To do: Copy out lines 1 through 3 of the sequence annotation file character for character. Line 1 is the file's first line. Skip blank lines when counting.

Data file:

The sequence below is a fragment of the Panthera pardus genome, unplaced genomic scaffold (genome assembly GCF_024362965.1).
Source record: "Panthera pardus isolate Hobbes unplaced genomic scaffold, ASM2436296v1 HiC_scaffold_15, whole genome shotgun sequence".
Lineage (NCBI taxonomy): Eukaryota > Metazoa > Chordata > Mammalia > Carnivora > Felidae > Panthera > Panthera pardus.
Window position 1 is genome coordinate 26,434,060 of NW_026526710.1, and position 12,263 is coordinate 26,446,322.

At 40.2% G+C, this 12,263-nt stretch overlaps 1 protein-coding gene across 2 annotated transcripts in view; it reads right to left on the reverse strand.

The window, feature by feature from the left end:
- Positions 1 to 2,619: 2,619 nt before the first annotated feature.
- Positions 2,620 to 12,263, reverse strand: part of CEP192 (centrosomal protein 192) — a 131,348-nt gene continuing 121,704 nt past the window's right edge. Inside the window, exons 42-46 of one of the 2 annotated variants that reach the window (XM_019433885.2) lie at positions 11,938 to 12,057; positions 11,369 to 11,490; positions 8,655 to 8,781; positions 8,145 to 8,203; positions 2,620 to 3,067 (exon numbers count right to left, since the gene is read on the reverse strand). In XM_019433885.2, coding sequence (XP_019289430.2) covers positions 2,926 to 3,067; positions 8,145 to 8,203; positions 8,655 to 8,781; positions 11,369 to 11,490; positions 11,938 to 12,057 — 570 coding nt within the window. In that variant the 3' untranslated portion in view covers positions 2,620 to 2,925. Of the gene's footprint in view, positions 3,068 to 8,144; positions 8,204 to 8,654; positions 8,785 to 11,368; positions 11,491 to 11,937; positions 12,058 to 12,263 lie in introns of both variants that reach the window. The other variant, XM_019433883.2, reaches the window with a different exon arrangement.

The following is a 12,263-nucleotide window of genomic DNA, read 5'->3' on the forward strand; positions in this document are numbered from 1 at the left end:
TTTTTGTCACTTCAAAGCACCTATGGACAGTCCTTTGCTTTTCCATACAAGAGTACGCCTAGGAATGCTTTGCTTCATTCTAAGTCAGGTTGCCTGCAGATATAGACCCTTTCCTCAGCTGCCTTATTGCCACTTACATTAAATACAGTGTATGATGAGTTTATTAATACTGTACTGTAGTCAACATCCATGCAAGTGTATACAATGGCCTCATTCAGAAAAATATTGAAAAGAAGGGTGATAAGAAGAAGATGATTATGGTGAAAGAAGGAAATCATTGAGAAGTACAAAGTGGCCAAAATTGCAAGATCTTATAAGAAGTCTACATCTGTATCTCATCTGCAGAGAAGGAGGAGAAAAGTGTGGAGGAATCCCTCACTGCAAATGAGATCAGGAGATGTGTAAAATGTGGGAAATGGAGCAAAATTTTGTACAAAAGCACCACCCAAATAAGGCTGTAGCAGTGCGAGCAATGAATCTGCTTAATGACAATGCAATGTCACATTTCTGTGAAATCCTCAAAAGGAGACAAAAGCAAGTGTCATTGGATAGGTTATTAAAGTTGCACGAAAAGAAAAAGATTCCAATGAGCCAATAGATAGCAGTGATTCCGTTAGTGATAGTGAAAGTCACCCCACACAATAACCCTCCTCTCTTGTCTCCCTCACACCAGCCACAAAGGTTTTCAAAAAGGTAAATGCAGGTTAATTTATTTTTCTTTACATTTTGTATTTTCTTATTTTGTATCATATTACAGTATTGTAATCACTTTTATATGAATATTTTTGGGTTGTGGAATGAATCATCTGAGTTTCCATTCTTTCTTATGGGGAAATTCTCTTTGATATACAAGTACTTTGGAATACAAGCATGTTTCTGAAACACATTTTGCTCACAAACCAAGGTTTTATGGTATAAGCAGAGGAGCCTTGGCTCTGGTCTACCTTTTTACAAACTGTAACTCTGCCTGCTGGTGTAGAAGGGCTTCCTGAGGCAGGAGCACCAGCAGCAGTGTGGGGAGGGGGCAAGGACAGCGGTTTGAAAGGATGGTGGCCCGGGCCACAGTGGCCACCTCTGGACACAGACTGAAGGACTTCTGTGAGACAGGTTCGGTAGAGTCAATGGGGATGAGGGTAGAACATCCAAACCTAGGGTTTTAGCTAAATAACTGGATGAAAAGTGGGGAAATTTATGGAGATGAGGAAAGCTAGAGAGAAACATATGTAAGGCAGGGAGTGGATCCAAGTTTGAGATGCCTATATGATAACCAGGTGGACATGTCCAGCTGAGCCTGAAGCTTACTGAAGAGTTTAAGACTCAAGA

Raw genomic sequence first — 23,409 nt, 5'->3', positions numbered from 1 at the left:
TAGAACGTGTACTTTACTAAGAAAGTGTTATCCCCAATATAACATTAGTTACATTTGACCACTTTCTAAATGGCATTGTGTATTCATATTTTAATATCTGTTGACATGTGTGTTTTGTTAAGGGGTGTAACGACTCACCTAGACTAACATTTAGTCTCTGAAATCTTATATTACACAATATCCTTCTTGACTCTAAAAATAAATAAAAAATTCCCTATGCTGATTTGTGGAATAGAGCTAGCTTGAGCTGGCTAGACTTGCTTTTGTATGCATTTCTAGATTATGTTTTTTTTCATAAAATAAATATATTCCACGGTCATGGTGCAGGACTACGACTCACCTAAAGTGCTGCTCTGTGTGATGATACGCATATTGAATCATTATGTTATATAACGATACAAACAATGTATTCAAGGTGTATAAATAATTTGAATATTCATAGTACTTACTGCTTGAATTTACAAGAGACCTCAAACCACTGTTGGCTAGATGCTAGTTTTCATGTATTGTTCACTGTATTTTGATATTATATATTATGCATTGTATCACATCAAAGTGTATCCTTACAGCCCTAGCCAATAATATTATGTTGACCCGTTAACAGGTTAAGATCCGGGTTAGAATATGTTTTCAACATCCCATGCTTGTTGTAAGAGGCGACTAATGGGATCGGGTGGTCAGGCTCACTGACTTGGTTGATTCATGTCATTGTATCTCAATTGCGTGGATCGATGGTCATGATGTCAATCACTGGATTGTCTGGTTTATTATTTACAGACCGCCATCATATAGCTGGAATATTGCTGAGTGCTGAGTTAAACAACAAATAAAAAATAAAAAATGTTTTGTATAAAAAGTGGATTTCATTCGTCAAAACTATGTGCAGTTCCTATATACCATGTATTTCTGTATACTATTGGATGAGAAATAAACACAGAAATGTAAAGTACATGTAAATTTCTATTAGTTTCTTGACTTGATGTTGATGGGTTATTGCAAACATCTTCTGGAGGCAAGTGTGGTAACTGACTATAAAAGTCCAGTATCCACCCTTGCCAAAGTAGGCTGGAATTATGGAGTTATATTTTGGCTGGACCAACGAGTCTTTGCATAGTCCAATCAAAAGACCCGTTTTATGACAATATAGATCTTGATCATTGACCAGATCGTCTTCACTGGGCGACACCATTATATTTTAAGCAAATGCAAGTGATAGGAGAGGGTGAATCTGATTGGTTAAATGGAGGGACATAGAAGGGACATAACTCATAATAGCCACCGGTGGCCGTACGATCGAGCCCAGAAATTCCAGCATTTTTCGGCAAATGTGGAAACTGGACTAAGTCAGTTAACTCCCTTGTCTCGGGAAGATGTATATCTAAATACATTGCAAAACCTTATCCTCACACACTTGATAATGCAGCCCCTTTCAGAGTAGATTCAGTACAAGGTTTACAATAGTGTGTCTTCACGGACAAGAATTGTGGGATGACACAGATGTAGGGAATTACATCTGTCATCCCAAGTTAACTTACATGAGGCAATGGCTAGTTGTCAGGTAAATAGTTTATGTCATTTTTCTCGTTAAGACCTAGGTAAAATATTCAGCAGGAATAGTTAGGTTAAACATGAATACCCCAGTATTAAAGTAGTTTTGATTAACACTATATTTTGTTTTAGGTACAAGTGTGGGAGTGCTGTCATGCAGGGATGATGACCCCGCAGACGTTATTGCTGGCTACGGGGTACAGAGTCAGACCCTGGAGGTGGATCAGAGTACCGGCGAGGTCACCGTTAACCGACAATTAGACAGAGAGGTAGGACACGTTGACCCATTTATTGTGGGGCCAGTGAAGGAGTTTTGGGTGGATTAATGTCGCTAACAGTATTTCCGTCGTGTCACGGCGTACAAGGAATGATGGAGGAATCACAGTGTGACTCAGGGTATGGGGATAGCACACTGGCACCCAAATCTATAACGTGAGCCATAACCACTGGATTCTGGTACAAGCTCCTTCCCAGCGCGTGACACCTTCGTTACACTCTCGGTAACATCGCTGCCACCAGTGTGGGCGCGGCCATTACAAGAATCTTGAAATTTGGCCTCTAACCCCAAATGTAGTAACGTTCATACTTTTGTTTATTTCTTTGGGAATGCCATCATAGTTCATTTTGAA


The sequence below is a fragment of the Panthera pardus genome, unplaced genomic scaffold (genome assembly GCF_024362965.1).
Source record: "Panthera pardus isolate Hobbes unplaced genomic scaffold, ASM2436296v1 HiC_scaffold_15, whole genome shotgun sequence".
Lineage (NCBI taxonomy): Eukaryota > Metazoa > Chordata > Mammalia > Carnivora > Felidae > Panthera > Panthera pardus.